Sunday shows — New impeachment phase dominates

The House impeachment inquiry shifts to a new public phase, with testimony scheduled from three witnesses starting Wednesday.

The topic dominated the Sunday political shows, with key Democrats and Republicans weighing in.

Read The Hill's complete coverage below.

 

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Speier says impeachment inquiry shows 'very strong case of bribery' by Trump
By REBECCA KLAR 
 
Rep. Jackie SpeierKaren (Jackie) Lorraine Jacqueline SpeierOVERNIGHT ENERGY: Watchdog to weigh probe of Trump advancements on Pebble Mine | Interior finalizes public lands HQ move out West over congressional objections | EPA to issue methane rollback: report Watchdog to weigh probe of Trump administration advancements of Pebble Mine Congress must enact a plan to keep government workers safe MORE (D-Calif.), a member of the House Oversight and Reform Committee, said the public phase of the impeachment inquiry is more likely to sway Americans than the Mueller report did because of what she called the clear nature of President TrumpDonald John TrumpNew Bob Woodward book will include details of 25 personal letters between Trump and Kim Jong Un On The Money: Pelosi, Mnuchin talk but make no progress on ending stalemate | Trump grabs 'third rail' of politics with payroll tax pause | Trump uses racist tropes to pitch fair housing repeal to 'suburban housewife' Biden commemorates anniversary of Charlottesville 'Unite the Right' rally: 'We are in a battle for the soul of our nation' MORE’s bribery.
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Swalwell: Depositions provided evidence of an 'extortion scheme'
By ZACK BUDRYK 
 
Rep. Eric SwalwellEric Michael Swalwell'This already exists': Democrats seize on potential Trump executive order on preexisting conditions Swalwell: Barr has taken Michael Cohen's job as Trump's fixer The Hill's Coronavirus Report: Chris Christie says Trump team wasn't aggressive enough early in COVID-19 crisis; Tensions between White House, Fauci boil over MORE (D-Calif.) said depositions in the House's impeachment inquiry have already established an “extortion scheme” by the White House.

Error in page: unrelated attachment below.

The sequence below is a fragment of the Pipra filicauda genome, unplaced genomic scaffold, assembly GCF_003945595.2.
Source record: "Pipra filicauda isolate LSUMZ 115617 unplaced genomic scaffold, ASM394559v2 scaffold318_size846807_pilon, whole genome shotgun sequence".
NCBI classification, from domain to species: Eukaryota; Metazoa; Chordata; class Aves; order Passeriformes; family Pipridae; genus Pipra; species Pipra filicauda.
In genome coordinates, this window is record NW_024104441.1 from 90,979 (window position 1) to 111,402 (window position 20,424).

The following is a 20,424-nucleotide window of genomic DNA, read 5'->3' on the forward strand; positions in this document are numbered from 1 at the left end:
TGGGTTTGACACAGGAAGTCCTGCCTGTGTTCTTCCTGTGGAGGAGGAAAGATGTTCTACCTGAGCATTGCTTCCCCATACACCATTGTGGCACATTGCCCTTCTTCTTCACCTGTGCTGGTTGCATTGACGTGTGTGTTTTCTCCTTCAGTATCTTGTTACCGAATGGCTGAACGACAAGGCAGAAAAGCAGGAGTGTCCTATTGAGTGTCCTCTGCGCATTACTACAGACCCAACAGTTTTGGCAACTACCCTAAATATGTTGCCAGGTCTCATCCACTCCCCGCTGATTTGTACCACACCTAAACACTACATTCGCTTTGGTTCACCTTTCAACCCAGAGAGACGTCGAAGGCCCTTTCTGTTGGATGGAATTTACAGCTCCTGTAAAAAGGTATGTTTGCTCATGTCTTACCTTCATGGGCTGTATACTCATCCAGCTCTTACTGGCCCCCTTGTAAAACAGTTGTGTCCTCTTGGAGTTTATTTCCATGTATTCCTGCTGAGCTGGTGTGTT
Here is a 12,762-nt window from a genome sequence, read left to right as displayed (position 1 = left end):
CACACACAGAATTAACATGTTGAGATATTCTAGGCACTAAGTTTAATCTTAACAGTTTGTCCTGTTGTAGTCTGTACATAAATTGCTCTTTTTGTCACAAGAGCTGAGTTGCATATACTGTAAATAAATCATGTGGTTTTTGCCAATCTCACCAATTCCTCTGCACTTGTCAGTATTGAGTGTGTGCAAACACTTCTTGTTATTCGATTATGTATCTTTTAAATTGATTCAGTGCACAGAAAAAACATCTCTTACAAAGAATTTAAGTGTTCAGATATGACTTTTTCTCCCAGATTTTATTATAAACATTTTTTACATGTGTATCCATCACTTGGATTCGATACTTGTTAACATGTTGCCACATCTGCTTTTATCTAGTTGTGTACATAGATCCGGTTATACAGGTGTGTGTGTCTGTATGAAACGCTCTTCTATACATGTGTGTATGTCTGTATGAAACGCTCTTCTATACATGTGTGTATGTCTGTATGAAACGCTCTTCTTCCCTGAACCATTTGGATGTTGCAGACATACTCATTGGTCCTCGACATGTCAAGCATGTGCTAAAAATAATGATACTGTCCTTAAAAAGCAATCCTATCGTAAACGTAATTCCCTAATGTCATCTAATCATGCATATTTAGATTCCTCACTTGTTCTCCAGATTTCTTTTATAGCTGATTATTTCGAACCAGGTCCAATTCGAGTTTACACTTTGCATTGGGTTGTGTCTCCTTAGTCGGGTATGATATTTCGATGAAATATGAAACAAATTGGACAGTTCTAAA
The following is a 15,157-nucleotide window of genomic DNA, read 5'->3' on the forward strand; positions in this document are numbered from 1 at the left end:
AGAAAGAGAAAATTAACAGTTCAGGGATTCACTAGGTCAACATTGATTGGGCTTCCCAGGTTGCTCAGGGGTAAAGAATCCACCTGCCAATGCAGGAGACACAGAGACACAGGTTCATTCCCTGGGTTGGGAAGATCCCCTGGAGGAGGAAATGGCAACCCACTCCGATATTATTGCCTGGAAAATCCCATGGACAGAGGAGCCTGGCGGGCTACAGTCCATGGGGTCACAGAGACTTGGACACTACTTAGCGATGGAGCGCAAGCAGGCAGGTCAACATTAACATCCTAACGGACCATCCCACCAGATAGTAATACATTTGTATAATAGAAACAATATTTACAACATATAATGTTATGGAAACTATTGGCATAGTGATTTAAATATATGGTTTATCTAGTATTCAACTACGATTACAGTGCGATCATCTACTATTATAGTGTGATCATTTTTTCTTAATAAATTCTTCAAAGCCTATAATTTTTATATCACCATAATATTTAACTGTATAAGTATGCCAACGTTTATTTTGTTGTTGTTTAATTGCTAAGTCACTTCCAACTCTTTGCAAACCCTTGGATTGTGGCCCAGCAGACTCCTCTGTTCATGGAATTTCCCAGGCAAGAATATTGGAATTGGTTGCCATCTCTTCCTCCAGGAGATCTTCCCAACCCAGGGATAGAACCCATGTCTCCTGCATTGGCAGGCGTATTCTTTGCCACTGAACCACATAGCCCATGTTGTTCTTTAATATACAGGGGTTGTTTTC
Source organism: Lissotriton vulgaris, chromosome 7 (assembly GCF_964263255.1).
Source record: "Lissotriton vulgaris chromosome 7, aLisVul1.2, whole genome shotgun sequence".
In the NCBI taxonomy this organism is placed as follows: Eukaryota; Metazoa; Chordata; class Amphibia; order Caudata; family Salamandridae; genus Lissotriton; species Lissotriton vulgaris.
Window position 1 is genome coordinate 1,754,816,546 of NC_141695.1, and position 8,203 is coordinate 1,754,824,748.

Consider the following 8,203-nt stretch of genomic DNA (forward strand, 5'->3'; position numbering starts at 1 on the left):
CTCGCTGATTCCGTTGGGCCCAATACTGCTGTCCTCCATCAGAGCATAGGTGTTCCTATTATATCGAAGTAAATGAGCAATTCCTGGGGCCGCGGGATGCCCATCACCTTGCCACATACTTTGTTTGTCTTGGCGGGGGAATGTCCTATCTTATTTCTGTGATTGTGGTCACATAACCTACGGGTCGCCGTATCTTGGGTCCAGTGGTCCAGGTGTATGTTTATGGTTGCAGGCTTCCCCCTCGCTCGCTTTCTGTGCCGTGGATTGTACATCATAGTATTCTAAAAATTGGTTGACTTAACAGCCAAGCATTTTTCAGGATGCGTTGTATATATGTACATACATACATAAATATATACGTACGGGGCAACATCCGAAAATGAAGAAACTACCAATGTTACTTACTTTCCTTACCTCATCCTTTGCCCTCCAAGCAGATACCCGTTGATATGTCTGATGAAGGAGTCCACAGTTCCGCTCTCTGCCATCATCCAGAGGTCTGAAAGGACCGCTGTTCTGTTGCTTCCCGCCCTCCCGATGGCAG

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Speier defends Democrats' decision to keep whistleblower out of public hearings
By REBECCA KLAR
 
Rep. Jackie Speier (D-Calif.) said  on ABC “This Week” that the Republicans’ request for the whistleblower to testify is grounded in the House minority “making an issue of anything that they think will give them some gravitas.” 
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Intelligence panel Republican: 'How we treat this whistleblower will impact whistleblowers in the future'
By ZACK BUDRYK
 
Rep. Will HurdWilliam Ballard HurdDemocrats go big on diversity with new House recruits Texas Democrats plan 7-figure ad buy to turn state blue Republicans face worsening outlook in battle for House MORE (R-Texas), a former CIA officer who serves on the House Intelligence Committee, on Sunday defended the whistleblower whose complaint helped spark the impeachment inquiry into President Trump even as he blasted Chairman Adam SchiffAdam Bennett SchiffNewsom says he has already received a number of pitches for Harris's open Senate seat Here's who could fill Kamala Harris's Senate seat if she becomes VP Democrats ramp up warnings on Russian election meddling MORE’s (D-Calif.) handling of the probe.
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Klobuchar: 'I have seen no reason why' Hunter Biden would need to testify
By JUSTINE COLEMAN 
 
Sen. Amy KlobucharAmy KlobucharElection security advocates see strong ally in Harris The Hill's Morning Report - Presented by Facebook - The choice: Biden-Harris vs. Trump-Pence California Democrats back Yang after he expresses disappointment over initial DNC lineup MORE (D-Minn.), a 2020 White House hopeful, said on Sunday that she hasn’t seen any reason why former Vice President Joe BidenJoe BidenRon Johnson signals some GOP senators concerned about his Obama-era probes On The Money: Pelosi, Mnuchin talk but make no progress on ending stalemate | Trump grabs 'third rail' of politics with payroll tax pause | Trump uses racist tropes to pitch fair housing repeal to 'suburban housewife' Biden commemorates anniversary of Charlottesville 'Unite the Right' rally: 'We are in a battle for the soul of our nation' MORE’s son Hunter would need to testify as part of the impeachment inquiry into President Trump, as Republicans have requested.
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House Democrat: 'I think we will end up calling' some witnesses on GOP list
By ZACK BUDRYK